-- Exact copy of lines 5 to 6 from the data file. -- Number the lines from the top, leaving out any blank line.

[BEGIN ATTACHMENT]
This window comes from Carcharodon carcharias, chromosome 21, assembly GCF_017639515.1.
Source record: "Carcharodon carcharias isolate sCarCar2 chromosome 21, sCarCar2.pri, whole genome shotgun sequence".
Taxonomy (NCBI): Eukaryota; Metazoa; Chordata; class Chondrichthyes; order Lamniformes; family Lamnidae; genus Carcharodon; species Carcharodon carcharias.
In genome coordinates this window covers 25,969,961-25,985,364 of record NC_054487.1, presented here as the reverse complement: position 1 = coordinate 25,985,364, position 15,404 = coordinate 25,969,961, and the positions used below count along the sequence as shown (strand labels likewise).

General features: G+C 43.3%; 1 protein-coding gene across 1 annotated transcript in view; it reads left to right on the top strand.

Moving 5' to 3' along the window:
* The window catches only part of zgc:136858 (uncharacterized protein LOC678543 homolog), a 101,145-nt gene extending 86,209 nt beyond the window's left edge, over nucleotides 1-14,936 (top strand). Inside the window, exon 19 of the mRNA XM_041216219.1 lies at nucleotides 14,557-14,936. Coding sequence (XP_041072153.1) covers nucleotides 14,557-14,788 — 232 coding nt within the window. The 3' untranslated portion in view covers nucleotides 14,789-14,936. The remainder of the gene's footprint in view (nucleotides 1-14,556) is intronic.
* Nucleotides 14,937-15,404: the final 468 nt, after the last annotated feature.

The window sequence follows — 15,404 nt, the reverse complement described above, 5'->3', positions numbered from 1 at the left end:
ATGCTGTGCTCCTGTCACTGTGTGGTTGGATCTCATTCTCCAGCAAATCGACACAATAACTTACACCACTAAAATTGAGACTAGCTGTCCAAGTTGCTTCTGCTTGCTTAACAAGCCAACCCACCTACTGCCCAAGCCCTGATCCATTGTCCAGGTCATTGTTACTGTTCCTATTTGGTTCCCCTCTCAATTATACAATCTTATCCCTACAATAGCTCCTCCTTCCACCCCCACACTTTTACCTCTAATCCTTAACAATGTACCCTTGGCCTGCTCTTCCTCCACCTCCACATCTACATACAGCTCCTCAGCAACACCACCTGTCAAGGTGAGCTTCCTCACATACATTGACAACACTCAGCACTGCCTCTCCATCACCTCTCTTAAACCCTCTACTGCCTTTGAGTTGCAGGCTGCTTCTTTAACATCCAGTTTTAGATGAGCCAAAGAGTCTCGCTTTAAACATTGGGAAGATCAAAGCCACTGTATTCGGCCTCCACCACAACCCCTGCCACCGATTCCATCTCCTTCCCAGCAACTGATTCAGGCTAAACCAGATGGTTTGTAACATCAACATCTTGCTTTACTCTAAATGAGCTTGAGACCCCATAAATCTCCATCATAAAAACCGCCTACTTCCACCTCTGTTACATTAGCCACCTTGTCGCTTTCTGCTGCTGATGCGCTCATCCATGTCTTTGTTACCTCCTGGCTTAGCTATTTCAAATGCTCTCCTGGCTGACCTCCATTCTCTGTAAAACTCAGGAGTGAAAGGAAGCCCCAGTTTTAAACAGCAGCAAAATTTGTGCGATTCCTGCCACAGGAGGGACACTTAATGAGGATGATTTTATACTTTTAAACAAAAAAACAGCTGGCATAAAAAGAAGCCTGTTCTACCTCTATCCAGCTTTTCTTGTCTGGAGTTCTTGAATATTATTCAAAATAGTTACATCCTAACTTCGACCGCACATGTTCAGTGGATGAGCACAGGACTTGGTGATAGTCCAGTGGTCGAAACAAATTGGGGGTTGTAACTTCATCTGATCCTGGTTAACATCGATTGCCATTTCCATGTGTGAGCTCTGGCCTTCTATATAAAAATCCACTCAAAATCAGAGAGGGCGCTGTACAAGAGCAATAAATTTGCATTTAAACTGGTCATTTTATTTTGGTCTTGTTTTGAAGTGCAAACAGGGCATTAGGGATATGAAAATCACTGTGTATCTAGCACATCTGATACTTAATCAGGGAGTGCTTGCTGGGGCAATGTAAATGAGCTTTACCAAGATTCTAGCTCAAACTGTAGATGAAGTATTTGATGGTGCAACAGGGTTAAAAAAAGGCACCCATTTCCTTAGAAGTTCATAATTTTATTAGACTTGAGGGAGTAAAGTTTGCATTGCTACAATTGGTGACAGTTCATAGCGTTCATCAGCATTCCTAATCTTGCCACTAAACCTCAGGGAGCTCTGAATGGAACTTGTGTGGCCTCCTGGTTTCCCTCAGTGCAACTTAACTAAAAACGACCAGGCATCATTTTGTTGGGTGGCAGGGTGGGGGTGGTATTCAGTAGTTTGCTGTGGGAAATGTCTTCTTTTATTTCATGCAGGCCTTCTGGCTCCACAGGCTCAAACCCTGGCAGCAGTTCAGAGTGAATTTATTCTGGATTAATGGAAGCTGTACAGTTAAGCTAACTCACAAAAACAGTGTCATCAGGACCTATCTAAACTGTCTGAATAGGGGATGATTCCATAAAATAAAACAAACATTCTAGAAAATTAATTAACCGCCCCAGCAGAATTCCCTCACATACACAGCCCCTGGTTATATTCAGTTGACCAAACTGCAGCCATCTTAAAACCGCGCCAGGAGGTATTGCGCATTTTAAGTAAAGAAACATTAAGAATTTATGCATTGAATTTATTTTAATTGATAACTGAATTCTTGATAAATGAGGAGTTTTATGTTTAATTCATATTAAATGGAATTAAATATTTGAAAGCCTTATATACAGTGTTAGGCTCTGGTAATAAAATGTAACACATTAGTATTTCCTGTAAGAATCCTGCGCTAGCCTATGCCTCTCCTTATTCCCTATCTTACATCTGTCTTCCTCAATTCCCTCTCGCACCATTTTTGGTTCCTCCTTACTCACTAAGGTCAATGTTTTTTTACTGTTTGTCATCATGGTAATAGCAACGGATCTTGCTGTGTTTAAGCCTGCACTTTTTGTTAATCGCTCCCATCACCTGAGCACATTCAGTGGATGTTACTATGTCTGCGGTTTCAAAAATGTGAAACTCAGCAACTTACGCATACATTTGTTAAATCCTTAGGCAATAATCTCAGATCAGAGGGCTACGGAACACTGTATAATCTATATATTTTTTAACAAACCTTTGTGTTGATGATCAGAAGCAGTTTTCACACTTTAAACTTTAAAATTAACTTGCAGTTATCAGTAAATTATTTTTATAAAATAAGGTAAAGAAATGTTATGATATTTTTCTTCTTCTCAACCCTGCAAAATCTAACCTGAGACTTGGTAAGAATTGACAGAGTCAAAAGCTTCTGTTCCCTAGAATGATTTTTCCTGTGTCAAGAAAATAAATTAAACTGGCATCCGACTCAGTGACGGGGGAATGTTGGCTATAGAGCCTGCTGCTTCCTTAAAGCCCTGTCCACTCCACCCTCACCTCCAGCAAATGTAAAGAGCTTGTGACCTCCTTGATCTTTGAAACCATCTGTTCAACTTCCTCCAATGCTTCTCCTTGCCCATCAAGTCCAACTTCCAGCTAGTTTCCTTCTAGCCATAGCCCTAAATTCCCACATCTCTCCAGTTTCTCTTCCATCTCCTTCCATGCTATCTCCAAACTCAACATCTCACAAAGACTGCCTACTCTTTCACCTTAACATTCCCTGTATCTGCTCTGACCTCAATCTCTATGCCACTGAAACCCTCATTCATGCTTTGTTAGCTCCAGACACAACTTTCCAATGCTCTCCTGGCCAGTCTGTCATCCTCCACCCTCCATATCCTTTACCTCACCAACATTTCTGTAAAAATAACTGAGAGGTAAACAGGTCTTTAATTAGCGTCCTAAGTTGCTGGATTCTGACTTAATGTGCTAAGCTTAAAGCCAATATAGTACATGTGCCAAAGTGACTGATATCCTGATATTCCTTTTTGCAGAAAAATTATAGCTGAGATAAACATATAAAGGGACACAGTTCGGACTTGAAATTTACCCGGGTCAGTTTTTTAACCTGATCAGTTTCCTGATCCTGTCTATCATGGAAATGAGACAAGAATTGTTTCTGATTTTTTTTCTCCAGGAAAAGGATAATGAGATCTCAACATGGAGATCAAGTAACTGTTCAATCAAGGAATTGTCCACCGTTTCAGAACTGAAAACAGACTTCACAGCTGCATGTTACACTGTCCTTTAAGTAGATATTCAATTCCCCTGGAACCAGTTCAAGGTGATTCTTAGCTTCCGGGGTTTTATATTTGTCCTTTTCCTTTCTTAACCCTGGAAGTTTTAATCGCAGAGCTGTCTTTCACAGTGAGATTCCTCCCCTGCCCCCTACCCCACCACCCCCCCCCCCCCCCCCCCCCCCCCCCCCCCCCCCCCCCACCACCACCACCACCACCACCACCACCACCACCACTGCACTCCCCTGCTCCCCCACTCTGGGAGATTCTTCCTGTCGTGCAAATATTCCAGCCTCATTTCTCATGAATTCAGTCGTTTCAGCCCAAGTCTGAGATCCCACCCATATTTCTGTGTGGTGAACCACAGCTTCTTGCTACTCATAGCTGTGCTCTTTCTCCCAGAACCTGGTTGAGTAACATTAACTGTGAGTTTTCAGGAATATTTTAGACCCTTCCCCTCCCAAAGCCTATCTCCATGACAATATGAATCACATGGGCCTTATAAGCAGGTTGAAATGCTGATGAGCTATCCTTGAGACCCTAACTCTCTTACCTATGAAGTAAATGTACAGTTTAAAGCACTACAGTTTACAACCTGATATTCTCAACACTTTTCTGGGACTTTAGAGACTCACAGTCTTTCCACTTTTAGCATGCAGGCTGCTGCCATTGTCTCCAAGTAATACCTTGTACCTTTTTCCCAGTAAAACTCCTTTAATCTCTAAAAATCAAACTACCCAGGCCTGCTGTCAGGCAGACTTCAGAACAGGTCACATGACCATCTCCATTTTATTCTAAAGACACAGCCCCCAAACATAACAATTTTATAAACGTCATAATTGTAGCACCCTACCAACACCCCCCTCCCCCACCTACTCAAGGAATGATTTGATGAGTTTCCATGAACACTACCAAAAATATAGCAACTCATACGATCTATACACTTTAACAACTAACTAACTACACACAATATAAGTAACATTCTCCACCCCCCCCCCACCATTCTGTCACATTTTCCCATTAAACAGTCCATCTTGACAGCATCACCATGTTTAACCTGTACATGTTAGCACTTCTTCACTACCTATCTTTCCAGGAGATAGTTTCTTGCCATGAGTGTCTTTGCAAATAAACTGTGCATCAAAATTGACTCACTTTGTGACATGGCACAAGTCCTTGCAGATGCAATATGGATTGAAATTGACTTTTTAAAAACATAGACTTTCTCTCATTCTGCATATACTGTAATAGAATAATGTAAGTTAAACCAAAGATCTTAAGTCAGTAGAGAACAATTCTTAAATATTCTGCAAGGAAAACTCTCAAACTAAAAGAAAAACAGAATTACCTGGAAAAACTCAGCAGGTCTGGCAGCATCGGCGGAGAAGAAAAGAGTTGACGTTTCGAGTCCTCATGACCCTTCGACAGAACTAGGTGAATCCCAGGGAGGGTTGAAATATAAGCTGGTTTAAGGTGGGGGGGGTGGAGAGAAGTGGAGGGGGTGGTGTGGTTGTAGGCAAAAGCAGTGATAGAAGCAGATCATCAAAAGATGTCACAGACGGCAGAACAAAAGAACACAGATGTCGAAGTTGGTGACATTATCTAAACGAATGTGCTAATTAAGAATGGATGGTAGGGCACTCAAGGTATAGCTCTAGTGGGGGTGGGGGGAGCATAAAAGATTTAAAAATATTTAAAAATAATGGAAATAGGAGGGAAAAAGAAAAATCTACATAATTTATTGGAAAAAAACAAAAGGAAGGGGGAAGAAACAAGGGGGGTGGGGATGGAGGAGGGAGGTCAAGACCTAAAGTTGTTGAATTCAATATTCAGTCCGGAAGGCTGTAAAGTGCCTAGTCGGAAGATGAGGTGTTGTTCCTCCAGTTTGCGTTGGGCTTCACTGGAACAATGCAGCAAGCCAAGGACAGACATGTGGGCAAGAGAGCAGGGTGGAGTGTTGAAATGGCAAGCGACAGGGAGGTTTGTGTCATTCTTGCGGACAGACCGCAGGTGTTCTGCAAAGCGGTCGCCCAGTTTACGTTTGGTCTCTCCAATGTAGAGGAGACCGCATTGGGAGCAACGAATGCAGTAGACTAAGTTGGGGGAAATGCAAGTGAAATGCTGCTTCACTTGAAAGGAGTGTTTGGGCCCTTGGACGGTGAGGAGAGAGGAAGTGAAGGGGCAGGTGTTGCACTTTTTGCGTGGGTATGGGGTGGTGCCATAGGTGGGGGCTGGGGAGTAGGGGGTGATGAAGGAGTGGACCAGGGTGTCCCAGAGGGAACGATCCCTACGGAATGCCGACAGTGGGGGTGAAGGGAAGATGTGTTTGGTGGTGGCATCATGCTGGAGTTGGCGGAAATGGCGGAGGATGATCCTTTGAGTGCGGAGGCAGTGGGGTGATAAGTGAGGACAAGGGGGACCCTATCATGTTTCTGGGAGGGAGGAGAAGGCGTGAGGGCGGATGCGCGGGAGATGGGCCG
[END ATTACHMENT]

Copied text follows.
General features: G+C 43.3%; 1 protein-coding gene across 1 annotated transcript in view; it reads left to right on the top strand.

Moving 5' to 3' along the window: